Knut Wicksell Interest and Prices

Knut Wicksell, Interest and Prices

This brings us to his famous theory as to the relation of interest to prices, and the "cumulative process."

The central point in this theory is the doctrine that there is a "natural" rate of interest, and a bank rate or money rate which will be here called the market rate; and that the relation between these two rates is of great importance. The "natural" rate is one that equalizes saving and investment. It tends to equal the expected yield on newly created capital goods. It is virtually Bohm-Bawerk's marginal productivity of capital. It is relatively stable. The market rate on money loans or credit is merely the price of money determined according to the Walras formula in combination with other scarce goods in a single system of simultaneous equations. It tends to equal the "natural" rate, but may be above or below it.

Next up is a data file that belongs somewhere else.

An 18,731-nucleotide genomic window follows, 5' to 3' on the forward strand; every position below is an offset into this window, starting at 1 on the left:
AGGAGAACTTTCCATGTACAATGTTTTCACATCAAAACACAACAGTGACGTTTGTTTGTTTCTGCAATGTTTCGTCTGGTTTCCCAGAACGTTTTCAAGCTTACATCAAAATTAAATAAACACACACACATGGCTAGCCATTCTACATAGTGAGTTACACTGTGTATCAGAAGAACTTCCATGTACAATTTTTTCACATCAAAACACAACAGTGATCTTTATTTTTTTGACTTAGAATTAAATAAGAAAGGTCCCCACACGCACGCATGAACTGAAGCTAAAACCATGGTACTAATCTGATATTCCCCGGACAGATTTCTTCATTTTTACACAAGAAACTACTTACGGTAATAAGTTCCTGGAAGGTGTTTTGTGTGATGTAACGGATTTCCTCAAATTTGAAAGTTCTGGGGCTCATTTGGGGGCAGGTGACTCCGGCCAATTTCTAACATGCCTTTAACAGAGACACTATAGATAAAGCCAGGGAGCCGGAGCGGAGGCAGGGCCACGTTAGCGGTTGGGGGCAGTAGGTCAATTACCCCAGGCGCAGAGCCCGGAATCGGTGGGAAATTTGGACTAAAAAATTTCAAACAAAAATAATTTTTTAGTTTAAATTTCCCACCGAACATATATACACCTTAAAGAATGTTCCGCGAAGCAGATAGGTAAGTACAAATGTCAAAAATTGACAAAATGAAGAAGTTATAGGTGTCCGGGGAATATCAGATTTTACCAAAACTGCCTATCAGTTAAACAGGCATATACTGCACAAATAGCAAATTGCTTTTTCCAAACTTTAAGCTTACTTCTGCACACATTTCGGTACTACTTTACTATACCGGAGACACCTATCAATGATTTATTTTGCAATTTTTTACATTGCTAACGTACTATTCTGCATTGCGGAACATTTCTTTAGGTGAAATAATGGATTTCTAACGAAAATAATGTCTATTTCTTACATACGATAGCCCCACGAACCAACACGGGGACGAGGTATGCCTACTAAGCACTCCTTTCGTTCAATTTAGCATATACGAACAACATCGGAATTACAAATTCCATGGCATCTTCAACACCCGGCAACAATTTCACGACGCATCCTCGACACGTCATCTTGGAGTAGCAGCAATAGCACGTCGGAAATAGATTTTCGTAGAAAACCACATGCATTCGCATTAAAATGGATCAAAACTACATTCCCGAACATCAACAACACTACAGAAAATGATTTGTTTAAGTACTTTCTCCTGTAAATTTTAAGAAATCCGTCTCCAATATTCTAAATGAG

If the market rate be relatively low, (1) saving is discouraged, (2) consumption tends to rise, and enterprisers tend to see profit opportunities, (3) investment is stimulated, (4) prices rise. If, however, the market rate be above the natural rate, enter­prisers lose, business declines, and prices fall. These conditions often appear in reality, and unless one be alert to consider that they may be results of a common cause, they may suggest that by manipulating the market rate, one can control price levels. Hesitatingly, and while still defending the quantity theory, Wicksell adopts this suggestion, saying that the market rate may be kept below the natural rate, and prices be kept rising, as long as the supply of loanable funds is supplemented by creating credit, or by dishoarding.